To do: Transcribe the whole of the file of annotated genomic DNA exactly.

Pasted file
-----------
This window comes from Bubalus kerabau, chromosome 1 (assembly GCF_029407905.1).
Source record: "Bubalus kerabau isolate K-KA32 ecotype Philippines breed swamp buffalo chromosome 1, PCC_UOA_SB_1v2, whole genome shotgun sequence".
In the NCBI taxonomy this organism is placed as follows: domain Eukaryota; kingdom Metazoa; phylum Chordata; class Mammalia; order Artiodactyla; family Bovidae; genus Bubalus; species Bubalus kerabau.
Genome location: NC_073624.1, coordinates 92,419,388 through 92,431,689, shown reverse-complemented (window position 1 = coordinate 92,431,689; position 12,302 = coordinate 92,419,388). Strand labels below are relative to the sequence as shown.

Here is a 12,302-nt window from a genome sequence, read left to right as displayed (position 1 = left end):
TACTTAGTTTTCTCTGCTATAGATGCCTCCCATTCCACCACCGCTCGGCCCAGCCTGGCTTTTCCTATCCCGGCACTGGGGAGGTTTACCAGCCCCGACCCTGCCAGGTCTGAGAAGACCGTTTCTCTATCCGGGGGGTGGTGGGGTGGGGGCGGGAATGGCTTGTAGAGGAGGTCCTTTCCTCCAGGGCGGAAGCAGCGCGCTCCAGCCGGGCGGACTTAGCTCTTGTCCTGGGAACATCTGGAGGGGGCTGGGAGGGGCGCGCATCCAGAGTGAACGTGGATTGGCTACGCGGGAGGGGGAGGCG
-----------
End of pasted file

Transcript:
This window comes from Bubalus kerabau, chromosome 1 (assembly GCF_029407905.1).
Source record: "Bubalus kerabau isolate K-KA32 ecotype Philippines breed swamp buffalo chromosome 1, PCC_UOA_SB_1v2, whole genome shotgun sequence".
In the NCBI taxonomy this organism is placed as follows: domain Eukaryota; kingdom Metazoa; phylum Chordata; class Mammalia; order Artiodactyla; family Bovidae; genus Bubalus; species Bubalus kerabau.
Genome location: NC_073624.1, coordinates 92,419,388 through 92,431,689, shown reverse-complemented (window position 1 = coordinate 92,431,689; position 12,302 = coordinate 92,419,388). Strand labels below are relative to the sequence as shown.

Here is a 12,302-nt window from a genome sequence, read left to right as displayed (position 1 = left end):
TACTTAGTTTTCTCTGCTATAGATGCCTCCCATTCCACCACCGCTCGGCCCAGCCTGGCTTTTCCTATCCCGGCACTGGGGAGGTTTACCAGCCCCGACCCTGCCAGGTCTGAGAAGACCGTTTCTCTATCCGGGGGGTGGTGGGGTGGGGGCGGGAATGGCTTGTAGAGGAGGTCCTTTCCTCCAGGGCGGAAGCAGCGCGCTCCAGCCGGGCGGACTTAGCTCTTGTCCTGGGAACATCTGGAGGGGGCTGGGAGGGGCGCGCATCCAGAGTGAACGTGGATTGGCTACGCGGGAGGGGGAGGCG